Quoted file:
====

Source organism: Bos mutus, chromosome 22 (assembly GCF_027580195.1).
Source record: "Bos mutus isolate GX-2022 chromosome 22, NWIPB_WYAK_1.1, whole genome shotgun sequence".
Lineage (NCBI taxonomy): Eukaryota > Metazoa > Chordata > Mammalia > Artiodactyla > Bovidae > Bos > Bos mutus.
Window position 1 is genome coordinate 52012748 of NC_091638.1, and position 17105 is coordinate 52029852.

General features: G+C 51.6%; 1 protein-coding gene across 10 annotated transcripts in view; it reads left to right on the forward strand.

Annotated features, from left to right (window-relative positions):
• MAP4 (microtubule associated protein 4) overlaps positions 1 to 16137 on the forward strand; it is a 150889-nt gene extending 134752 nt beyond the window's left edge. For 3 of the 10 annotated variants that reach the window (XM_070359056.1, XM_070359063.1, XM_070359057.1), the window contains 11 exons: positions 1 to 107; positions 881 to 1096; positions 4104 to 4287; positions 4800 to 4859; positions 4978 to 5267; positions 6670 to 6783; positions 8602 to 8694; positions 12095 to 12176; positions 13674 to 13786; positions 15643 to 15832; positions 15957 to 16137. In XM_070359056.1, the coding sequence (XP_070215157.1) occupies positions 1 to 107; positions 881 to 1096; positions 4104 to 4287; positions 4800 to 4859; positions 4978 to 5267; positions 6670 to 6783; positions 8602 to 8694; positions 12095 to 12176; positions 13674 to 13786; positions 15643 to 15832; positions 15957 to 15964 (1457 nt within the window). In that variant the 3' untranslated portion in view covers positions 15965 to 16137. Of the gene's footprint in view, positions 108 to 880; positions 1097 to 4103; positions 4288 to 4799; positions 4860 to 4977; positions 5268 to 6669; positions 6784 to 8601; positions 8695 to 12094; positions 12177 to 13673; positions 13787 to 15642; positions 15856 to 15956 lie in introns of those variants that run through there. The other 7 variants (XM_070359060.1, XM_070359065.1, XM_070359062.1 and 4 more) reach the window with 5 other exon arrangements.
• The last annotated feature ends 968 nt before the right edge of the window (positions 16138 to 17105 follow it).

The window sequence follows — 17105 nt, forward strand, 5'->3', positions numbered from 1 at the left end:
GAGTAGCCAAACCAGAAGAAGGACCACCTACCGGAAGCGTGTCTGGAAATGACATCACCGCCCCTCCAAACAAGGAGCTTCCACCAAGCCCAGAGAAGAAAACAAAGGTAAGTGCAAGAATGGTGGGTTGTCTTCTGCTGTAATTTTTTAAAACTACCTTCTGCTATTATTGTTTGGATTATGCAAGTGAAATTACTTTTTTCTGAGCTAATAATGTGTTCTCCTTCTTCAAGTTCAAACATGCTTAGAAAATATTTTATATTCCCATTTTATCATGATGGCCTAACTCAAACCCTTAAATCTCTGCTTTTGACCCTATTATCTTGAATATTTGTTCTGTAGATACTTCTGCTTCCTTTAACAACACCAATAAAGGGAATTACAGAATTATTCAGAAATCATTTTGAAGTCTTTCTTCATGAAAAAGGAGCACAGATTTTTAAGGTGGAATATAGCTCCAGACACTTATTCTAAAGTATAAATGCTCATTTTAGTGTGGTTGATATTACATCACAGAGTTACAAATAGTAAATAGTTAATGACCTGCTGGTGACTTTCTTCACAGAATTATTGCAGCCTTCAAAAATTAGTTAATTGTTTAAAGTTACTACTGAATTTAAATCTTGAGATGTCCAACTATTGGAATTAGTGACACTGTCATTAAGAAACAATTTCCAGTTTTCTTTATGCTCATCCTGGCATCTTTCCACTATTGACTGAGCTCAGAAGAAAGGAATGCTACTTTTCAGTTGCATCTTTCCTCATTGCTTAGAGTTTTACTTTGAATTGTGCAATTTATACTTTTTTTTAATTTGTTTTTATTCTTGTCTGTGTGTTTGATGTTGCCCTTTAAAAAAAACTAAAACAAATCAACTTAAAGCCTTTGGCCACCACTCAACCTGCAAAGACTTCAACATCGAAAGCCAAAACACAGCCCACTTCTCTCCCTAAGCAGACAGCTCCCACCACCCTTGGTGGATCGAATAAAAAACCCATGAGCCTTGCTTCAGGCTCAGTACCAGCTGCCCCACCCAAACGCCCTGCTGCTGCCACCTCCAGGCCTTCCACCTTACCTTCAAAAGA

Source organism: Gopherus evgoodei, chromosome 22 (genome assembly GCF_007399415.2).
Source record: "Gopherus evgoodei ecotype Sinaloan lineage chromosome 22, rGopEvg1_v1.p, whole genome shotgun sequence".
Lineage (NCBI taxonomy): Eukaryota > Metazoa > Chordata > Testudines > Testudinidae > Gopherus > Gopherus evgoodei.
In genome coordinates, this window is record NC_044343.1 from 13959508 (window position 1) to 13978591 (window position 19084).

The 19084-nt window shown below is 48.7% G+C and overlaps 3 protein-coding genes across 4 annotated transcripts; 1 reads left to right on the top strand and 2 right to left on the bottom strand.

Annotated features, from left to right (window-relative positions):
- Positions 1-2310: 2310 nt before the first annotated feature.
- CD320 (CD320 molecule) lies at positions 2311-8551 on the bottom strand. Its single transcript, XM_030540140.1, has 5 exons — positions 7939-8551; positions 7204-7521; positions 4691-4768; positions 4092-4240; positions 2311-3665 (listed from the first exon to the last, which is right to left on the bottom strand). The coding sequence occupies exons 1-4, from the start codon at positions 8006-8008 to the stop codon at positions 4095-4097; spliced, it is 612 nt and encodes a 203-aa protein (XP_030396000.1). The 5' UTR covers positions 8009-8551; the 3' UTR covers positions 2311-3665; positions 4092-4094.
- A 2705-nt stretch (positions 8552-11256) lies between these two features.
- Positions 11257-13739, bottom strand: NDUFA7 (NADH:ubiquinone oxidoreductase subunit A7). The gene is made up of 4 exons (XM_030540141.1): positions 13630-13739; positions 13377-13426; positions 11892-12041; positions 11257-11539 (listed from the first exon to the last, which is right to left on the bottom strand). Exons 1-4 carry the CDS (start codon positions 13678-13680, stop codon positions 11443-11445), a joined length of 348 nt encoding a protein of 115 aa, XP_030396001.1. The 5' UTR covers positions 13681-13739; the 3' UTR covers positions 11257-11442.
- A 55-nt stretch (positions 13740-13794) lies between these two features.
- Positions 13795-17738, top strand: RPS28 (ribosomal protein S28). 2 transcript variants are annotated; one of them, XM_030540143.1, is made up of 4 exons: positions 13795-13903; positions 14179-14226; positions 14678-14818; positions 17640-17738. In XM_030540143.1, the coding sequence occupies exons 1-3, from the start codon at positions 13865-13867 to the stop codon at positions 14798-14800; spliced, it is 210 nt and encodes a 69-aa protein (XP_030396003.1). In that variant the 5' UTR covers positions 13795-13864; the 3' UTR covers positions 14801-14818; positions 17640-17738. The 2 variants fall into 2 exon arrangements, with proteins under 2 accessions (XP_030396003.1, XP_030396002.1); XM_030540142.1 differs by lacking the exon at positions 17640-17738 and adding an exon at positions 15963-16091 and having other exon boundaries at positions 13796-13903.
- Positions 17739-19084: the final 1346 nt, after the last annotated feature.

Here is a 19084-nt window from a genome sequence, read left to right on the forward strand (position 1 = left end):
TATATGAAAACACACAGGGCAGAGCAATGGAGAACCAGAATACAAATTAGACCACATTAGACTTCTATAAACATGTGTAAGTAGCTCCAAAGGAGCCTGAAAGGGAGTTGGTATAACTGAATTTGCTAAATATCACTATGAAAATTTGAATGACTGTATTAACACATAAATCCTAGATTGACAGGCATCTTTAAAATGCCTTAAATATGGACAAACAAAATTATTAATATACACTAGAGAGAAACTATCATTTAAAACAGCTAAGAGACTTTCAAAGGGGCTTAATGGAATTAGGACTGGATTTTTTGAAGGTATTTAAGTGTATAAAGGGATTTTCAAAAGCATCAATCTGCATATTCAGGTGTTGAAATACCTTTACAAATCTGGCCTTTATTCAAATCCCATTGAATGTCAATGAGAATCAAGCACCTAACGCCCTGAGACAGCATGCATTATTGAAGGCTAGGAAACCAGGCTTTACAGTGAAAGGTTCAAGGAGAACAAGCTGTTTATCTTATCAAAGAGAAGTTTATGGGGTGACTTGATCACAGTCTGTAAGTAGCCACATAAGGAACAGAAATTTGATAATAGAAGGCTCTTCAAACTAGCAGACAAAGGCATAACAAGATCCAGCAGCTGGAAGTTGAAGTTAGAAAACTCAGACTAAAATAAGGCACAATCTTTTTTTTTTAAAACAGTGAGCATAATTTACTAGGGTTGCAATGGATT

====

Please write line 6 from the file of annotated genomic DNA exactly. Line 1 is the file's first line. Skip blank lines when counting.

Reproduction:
Annotated features, from left to right (window-relative positions):